Sunday, March 9, 2014
I hope you were able to get out on the slopes over the weekend, because the slopes and trails of the northeast were in their best condition of the season thus far, thanks in large part to the major snowstorm of last Wednesday.
If you weren’t able to make the trip to the hills, I hope you at least skied or rode vicariously by watching coverage of the Olympics. The downhill has always been my favorite event, and this year’s men’s course was amazing - 3,600-plus feet of vertical drop over more than two miles covered in a little more than two minutes.
This week is going to start out crisp and cold across the northeast, as high pressure glides down over the region between now and Wednesday. Monday will be blustery in the mountains, but after that, the winds will abate as the center of high pressure approaches the region, and with the February sun climbing higher in the sky every day, it should be very comfortable on some terrific packed powder the next couple of days.
At the same time, a short wave trough at the jet stream level will be traversing the country from the Pacific Northwest, across the plains and Mississippi Valley and into the Southeast by midweek. The northern and southern branches of the jet stream will then start to phase together and it looks as though low pressure will form in the northern Gulf of Mexico and head across the southeast and head up the coast.
This storm will not be one that cuts up west of the mountains and sweeps warm air into the region, it will be a coastal storm, so we don’t have to worry about rain/sleet/freezing rain on the slopes and the potential is there for a significant snowfall in the resorts of the Northeast on Thursday into Friday. Coastal regions could see a changeover to rain, but this has the makings of a nice snowfall producer in the hills and mountains just in time for the President’s Day vacation period that will get underway this weekend.
It is not etched in stone that this storm will take the best track for northeast snow, but it looks quite promising. If the threat fizzles, it will likely be caused by a track that is too far offshore. Even if the storm does not deliver the goods, it appears as though a system will come rolling along in the northern branch of the jet stream over the weekend and it should be able to produce a light to moderate snowfall to most of the region’s resorts. Temperatures will remain cold enough to sustain packed powder for the foreseeable future.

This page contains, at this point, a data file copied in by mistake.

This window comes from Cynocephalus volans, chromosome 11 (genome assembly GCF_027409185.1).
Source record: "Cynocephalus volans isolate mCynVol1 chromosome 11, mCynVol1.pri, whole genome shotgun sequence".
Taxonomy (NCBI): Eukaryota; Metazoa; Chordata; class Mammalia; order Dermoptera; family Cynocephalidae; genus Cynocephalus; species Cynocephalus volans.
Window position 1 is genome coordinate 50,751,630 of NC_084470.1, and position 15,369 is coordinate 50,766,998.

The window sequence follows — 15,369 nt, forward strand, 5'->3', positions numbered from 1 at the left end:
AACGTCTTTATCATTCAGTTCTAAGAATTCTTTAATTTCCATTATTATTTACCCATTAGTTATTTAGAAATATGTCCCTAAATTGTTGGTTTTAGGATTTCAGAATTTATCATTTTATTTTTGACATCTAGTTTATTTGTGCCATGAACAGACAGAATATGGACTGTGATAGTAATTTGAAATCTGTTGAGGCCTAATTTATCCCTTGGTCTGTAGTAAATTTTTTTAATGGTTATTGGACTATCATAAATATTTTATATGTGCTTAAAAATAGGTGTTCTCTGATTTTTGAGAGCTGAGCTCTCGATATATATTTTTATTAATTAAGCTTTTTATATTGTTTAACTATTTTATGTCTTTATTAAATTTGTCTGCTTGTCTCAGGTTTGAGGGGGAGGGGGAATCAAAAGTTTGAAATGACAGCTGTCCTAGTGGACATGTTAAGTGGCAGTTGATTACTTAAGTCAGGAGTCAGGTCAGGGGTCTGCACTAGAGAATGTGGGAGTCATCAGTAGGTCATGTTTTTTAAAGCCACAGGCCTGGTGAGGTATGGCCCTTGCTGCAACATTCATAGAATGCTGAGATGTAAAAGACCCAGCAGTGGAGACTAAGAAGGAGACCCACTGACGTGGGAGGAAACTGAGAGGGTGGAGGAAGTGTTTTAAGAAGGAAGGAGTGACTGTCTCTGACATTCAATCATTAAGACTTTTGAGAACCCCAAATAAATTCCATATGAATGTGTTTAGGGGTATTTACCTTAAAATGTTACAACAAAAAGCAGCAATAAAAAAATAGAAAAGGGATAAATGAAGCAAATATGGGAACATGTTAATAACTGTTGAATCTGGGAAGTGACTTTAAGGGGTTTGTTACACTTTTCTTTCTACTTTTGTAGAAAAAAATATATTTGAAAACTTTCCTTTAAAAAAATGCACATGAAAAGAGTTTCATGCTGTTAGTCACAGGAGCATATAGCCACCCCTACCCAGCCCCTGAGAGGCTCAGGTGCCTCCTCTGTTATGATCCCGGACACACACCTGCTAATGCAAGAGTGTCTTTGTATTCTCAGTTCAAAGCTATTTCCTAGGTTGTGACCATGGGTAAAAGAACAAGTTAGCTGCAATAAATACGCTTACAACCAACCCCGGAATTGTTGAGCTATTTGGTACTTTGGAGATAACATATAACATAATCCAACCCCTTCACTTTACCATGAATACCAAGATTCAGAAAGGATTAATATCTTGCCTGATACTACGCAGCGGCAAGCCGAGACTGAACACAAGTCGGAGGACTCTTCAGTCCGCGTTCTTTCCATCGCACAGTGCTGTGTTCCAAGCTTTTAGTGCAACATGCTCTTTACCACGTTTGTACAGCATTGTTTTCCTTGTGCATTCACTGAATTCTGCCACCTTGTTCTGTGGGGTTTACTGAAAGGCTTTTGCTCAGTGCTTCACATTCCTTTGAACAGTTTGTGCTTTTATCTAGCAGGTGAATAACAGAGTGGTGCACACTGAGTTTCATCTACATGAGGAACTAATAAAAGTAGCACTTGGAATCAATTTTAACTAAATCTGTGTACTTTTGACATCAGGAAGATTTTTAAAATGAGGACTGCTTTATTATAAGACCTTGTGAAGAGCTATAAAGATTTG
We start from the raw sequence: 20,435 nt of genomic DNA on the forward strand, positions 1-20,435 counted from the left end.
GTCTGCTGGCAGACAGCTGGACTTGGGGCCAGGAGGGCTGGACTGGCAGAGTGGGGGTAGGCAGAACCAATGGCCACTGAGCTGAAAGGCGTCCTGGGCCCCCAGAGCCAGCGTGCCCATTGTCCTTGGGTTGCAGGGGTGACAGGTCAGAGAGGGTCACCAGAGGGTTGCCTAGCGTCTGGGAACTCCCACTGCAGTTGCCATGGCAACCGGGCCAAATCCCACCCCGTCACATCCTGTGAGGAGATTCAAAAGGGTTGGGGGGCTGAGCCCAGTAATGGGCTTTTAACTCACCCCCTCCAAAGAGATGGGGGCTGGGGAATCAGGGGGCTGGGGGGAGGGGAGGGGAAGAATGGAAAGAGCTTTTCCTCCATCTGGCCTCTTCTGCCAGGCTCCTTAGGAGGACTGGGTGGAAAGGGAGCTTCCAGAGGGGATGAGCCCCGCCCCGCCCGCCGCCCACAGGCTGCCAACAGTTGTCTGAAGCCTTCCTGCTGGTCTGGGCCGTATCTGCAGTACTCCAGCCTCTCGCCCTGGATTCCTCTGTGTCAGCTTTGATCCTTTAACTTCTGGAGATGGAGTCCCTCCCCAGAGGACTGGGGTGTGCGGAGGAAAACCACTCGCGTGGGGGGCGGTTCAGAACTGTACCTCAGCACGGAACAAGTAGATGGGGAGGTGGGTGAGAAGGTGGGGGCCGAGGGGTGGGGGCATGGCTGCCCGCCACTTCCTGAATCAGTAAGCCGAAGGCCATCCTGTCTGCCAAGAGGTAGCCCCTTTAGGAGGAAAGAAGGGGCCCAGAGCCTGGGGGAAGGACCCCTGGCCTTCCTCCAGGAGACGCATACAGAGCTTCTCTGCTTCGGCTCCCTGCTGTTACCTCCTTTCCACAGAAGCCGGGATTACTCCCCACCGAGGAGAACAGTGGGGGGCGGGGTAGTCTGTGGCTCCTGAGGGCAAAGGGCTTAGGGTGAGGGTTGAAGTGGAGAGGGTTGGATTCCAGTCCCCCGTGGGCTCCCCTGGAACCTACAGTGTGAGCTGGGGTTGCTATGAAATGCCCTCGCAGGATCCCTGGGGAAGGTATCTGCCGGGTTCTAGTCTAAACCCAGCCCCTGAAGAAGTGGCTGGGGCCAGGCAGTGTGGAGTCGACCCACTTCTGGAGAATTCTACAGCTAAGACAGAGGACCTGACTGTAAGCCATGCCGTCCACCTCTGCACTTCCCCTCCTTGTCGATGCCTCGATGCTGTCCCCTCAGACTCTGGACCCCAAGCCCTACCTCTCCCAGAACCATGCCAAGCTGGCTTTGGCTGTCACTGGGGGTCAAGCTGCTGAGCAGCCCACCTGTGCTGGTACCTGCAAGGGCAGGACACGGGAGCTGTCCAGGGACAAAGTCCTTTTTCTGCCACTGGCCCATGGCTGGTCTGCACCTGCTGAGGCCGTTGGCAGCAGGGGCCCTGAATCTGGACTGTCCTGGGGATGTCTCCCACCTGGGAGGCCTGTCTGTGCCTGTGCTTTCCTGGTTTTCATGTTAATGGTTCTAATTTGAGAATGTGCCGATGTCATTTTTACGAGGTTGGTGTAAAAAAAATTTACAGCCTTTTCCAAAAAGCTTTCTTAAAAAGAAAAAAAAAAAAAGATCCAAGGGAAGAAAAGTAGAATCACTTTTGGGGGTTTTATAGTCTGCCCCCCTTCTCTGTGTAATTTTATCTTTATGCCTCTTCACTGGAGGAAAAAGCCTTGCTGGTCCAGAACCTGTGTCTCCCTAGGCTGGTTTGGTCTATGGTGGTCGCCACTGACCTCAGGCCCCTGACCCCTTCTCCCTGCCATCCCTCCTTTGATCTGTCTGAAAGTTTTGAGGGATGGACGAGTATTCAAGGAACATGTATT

Longer term, the jet stream will gradually become more zonal in nature during the week of the 17th. A zonal flow is one that flows from west to east across the continent. That sort of configuration will allow Pacific air to spread across the country, which will lead to a bit of a warm-up during the second half of next week. It does not look like a major thaw, but a spell of five or six days when temperatures will be above normal.
The slopes are currently in outstanding shape, trail counts and the sun angle are up, and another sizable storm appears to be in the cards this week. Sounds like a good time to carve out some time for a trip to the slopes.
Here are a few special events that might be of interest: Sugarloaf has the Kagan Cup from Feb. 14-16 with moguls, half pipe and slopestyle competition. On Feb. 15 the Maine Heritage Ski Classic takes place.Tweet
As The Skiing Weatherman, Herb Stevens has been the go-to guy for snow conditions for skiers and riders for more than 25 years, first on televisions stations up and down the East Coast, and now on newspaper-related web sites. A lifetime New England skier, Herb travelled the world as a caddy on the PGA Tour for five years before launching his career as a meteorologist. After one year at WJAR-TV in Providence, R.I., he became one of the original on-camera meteorologists at The Weather Channel, and later was chief meteorologist at WNYT-TV in Albany, N.Y. While at WNYT, Herb pioneered a weekly on-snow ski report, which later became his full-time job as The Skiing Weatherman.